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a forum and knowledge bank for an entire organization. “Yammer allows you to post your question, and people can discover it and answer, or refer it to the person who can,” he told MacWorld in 2012. “There’s nothing discoverable about e-mail. It’s either addressed to you or not.”
So, is it possible that the Facebook-style status update is actually the new atomic unit of work? Well, maybe.
It’s true that the openness and transparency baked into social media technologies are useful solvents in organizations where information is too compartmentalized. As Moskovitz, the Facebook and Asana co-founder, puts it, “The perfect Facebookiverse would be all about frictionless sharing.”
But it’s hard to measure whether this level of sharing actually makes organizations more productive, or whether it simply means that workers spend more time checking their news feeds. “The Yammer value proposition is ‘We reduce e-mail and create archives with searchable, shared access across an organization, resulting in greater productivity,’” says Tempo’s Singh. “But it’s never really been quantified. And the irony is that a lot of these tools generate e-mail to pull you back into the service.”
That last point is, to my mind, the main reason social media tools will never be an e-mail killer. They are, in fact, symbiotic with and to some degree inseparable from e-mail.
According to Cisco’s SenderBase e-mail monitoring network, about 0.1 percent of the 80 billion e-mails sent every day come from Facebook: Mark Zuckerberg and friends just can’t wait to tell you about all the cat videos and other status updates your friends have posted while you were away from the site. Similarly, every update posted to Yammer, Jive, and similar systems generates a cascade of e-mails to notify workers that they should check their office news feeds. Systems like Yammer are properly understood not as a replacement for e-mail, but as part of a multi-channel communications system where the overall volume of messages is probably even higher than before.
VI. It’s Handled
Within the larger church of knowledge work and productivity, it’s likely that only the most devout members of the priesthood will line up behind task-centric systems like Asana. Only publishers and a few other sects could get by with document-centric systems like Box alone. Calendar-based systems like Tempo are useful mainly to the clergy who spend most of their time in meetings. And social systems like Yammer are wonderful tools for the chattering laity, but it’s questionable whether they boost overall commitment and efficiency.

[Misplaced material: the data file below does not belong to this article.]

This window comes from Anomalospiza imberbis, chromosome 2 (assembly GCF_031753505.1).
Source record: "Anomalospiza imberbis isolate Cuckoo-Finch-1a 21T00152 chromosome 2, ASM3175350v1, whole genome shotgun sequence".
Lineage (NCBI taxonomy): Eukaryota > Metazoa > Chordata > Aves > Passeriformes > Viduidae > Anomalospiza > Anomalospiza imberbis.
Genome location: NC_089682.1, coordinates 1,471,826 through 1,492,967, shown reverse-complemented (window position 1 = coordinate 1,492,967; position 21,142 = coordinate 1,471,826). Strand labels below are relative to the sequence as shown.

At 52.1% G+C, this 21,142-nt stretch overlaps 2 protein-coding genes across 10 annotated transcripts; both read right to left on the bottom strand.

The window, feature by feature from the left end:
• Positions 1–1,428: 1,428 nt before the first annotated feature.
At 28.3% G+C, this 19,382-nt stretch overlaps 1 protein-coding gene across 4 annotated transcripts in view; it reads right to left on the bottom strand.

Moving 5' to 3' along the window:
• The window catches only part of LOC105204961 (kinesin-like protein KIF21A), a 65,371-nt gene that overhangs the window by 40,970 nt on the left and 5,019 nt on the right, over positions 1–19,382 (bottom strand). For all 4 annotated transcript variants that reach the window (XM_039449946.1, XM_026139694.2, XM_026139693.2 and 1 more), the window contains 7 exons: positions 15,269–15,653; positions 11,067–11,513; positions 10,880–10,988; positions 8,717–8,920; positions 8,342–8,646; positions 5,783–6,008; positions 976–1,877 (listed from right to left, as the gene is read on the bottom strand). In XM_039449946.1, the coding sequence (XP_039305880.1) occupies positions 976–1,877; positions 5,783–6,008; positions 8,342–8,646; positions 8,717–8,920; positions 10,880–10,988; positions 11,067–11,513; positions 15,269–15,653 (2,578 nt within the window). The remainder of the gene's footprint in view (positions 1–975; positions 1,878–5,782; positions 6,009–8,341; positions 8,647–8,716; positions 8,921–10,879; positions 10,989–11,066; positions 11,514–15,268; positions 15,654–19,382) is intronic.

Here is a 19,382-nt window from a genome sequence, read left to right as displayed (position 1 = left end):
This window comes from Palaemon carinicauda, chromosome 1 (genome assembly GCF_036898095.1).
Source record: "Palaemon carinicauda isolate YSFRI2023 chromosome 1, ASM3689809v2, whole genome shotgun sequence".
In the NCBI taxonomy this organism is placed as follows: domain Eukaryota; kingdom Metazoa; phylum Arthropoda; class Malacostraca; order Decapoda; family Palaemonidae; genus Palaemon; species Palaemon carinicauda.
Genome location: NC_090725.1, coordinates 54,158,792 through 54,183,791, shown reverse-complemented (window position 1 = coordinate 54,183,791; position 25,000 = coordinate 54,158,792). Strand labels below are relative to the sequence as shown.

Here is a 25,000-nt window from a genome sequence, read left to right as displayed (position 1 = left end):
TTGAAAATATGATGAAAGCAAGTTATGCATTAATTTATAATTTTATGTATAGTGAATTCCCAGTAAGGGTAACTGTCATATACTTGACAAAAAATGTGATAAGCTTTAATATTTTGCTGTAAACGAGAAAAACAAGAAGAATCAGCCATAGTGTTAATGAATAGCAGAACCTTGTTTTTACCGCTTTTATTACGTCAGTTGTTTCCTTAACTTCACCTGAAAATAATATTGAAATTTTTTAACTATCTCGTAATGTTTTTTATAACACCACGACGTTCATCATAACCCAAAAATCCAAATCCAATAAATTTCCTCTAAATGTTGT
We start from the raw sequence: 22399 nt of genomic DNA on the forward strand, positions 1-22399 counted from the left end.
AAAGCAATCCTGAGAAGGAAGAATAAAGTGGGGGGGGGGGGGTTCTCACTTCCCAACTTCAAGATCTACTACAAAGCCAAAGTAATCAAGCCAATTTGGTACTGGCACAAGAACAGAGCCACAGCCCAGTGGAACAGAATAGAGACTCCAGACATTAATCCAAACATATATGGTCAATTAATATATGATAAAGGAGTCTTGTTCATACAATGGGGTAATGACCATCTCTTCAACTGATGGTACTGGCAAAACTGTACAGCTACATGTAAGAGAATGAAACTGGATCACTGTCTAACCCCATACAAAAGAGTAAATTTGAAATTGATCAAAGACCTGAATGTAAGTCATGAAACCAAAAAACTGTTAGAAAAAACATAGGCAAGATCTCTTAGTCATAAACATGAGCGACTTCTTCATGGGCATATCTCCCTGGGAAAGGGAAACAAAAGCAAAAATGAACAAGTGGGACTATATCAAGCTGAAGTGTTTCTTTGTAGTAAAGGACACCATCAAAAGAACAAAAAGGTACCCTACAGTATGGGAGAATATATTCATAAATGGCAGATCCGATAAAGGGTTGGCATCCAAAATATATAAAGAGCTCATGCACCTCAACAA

Which leads us back to where we started. In the beginning was the inbox, and the word was e-mail.
In short, e-mail is still the only common system for sharing work-in-progress across organizational boundaries. And as long as we’re stuck with it, we might as well try to make it better.
That’s what venture investor and entrepreneur Shawn Carolan is trying to do at Handle. The San Francisco startup is backed by Menlo Ventures, where Carolan is a managing director. His team is working on a free Web- and mobile-friendly system that lets users process their incoming e-mail faster, while also tapping some of the best ideas from the worlds of task-list management and calendars.
Carolan has been thinking about e-mail and productivity for years. “People have cobbled together systems with string and duct tape,” he says. “They mark messages as unread. They send e-mails to themselves. They flag stuff. They put e-mails on sticky notes. They use Evernote with tags. They have text documents, flat files, paper documents where they cross stuff out and copy it to the next piece. As an investor looking to create value for our investors, this is the perfect type of problem. There are so many people in pain.”